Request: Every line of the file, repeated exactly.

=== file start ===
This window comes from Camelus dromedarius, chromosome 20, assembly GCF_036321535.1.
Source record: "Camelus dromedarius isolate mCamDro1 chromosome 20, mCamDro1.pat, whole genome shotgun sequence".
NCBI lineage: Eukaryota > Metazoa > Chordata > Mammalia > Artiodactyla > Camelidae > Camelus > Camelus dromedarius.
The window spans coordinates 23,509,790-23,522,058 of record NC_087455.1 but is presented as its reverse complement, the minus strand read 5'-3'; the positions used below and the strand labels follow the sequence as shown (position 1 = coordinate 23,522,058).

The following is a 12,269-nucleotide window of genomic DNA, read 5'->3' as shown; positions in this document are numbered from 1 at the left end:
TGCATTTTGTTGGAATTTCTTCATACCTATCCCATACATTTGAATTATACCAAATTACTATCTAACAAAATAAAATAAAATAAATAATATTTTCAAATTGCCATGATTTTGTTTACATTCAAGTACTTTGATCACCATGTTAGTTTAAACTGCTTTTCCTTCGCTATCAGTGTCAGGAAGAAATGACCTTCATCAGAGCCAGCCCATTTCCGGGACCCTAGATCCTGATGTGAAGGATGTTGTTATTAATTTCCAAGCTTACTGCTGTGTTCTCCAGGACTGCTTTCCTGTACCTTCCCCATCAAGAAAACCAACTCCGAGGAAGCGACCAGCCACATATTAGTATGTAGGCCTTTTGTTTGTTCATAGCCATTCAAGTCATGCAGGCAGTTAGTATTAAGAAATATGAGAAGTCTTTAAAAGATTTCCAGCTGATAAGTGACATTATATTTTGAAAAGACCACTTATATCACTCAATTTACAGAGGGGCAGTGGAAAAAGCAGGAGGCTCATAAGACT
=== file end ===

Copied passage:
This window comes from Camelus dromedarius, chromosome 20, assembly GCF_036321535.1.
Source record: "Camelus dromedarius isolate mCamDro1 chromosome 20, mCamDro1.pat, whole genome shotgun sequence".
NCBI lineage: Eukaryota > Metazoa > Chordata > Mammalia > Artiodactyla > Camelidae > Camelus > Camelus dromedarius.
The window spans coordinates 23,509,790-23,522,058 of record NC_087455.1 but is presented as its reverse complement, the minus strand read 5'-3'; the positions used below and the strand labels follow the sequence as shown (position 1 = coordinate 23,522,058).

The following is a 12,269-nucleotide window of genomic DNA, read 5'->3' as shown; positions in this document are numbered from 1 at the left end:
TGCATTTTGTTGGAATTTCTTCATACCTATCCCATACATTTGAATTATACCAAATTACTATCTAACAAAATAAAATAAAATAAATAATATTTTCAAATTGCCATGATTTTGTTTACATTCAAGTACTTTGATCACCATGTTAGTTTAAACTGCTTTTCCTTCGCTATCAGTGTCAGGAAGAAATGACCTTCATCAGAGCCAGCCCATTTCCGGGACCCTAGATCCTGATGTGAAGGATGTTGTTATTAATTTCCAAGCTTACTGCTGTGTTCTCCAGGACTGCTTTCCTGTACCTTCCCCATCAAGAAAACCAACTCCGAGGAAGCGACCAGCCACATATTAGTATGTAGGCCTTTTGTTTGTTCATAGCCATTCAAGTCATGCAGGCAGTTAGTATTAAGAAATATGAGAAGTCTTTAAAAGATTTCCAGCTGATAAGTGACATTATATTTTGAAAAGACCACTTATATCACTCAATTTACAGAGGGGCAGTGGAAAAAGCAGGAGGCTCATAAGACT